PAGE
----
Understating Data is Like Watching Late Night TV

data, click-through-rate, CTR, Eric Farng, data science, data scientist, YP Mobile Labs

By Eric Farng – Technical Lead Data Scientist, YP Mobile Labs

People of a certain age will immediately recognize this image of “color bars” above.

It would appear on television late at night only after all the shows were off the air. It provided technicians a way to adjust monitors to manage white balance and colors to match the producer’s original intention (and served as a reminder to me turn off the TV and sneak into bed before I got caught).

There’s something quite similar that is a part of the daily life of a data scientist and should be a part of the toolset for anyone working in digital media today, especially in our fast-paced, machine-driven, programmatic world.

Error bars, like their old TV counterpart, are a graphical representation that can help establish the variability of the data you receive from your vendors and media partners to better determine the level of uncertainty in a given measurement.

Some measures are not random, such as budget or maybe impression target. For variable measures like click-through-rate (CTR) or traffic volume, they are most useful if we can reuse their value in the future and these values are more reliable if you are provided the error estimates. You no longer need to fear the underlying mathematical processes of complicated metrics.  These deeper insights require more careful thought and statistical analysis, but a savvy marketer knows that to understand the real value of any finding requires an honest statement of the confidence of the results. This can be simply stated graphically using error bars.

What exactly is an error bar? For each statistic, there is a true fixed value. However, we are often only able to collect a subset of data and can rarely calculate the true fixed value. Statistics uses this subset of data to estimate the true value and create a confidence interval around this estimate. The confidence interval is a range that often contains the true value and an error bar is a graphical representation of it.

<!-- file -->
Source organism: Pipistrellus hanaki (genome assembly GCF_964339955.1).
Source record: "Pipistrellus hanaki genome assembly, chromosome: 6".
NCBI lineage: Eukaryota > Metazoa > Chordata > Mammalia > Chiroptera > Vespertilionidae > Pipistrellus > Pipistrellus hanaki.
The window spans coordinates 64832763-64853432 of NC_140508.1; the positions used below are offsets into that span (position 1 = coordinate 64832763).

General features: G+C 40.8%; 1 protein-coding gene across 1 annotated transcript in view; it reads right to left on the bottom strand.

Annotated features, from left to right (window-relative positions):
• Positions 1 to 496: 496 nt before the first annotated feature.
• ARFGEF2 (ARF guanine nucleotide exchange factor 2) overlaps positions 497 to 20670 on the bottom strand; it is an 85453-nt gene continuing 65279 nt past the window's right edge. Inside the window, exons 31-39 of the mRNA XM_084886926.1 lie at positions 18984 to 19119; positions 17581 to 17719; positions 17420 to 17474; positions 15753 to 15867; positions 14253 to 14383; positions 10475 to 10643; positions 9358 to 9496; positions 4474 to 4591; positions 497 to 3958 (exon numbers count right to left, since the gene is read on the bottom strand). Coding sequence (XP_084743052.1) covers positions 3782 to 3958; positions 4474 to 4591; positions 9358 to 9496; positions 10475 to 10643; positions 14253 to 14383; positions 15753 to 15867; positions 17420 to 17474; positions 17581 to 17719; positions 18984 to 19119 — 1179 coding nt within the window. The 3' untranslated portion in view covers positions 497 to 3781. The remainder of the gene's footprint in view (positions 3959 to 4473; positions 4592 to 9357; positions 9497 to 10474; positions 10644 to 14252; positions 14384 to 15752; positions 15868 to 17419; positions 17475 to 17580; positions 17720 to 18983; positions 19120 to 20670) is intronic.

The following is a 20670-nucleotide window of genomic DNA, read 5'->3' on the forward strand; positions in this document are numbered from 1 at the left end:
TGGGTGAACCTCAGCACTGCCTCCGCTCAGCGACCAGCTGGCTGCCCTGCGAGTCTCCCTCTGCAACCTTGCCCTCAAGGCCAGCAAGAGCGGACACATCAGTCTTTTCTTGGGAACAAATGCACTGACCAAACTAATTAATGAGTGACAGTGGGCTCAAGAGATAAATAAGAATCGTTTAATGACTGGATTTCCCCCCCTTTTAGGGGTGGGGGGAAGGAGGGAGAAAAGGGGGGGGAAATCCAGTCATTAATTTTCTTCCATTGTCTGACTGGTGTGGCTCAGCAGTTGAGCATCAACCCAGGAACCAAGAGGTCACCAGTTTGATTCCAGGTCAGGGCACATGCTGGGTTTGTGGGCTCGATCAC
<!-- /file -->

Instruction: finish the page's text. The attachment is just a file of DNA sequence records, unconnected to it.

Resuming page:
Let’s take an example of looking at CTR by day of week. In the first graph below, we can see the CTR that is calculated. The initial result would be that Sunday and Monday have higher CTR.

Chart 1
When we see the plot above, we often assume the error bars are similar to the plot below. Here, we would say that Sunday and Monday have a higher CTR than the other days of the week. Statistically, we’d conclude that “It is unlikely that the difference in CTR is due to random chance.”

Chart 2
But in fact, the error bars might be quite different. In the next plot below, we actually can’t say anything about the difference in CTR across different days of the week. In this case, we say “there is not enough data to determine if CTR is actually different across days of the week.”

Chart 3
This is an important difference. In this last plot, any difference among the days is likely to be just random noise and the conclusions will likely change if the experiment was run again. So any changes to a campaign based on this analysis will likely not result in the desired change in CTR.

Whether you’re an account manager reviewing campaign results, or a brand manager assessing the findings from your agency, knowing just how confident you can be about your data will leave you well-grounded and able to adjust expectations and future planning with confidence. Make sure your partners in data science, and frankly anyone providing reporting, is willing to be transparent enough to share their confidence intervals.  Ask them to add the error bars to any relevant data to provide a clearer picture of your campaign’s performance.

Error bars, like those old television color bars, will keep you calibrated, ensuring the bright spots are not dark spots in disguise.


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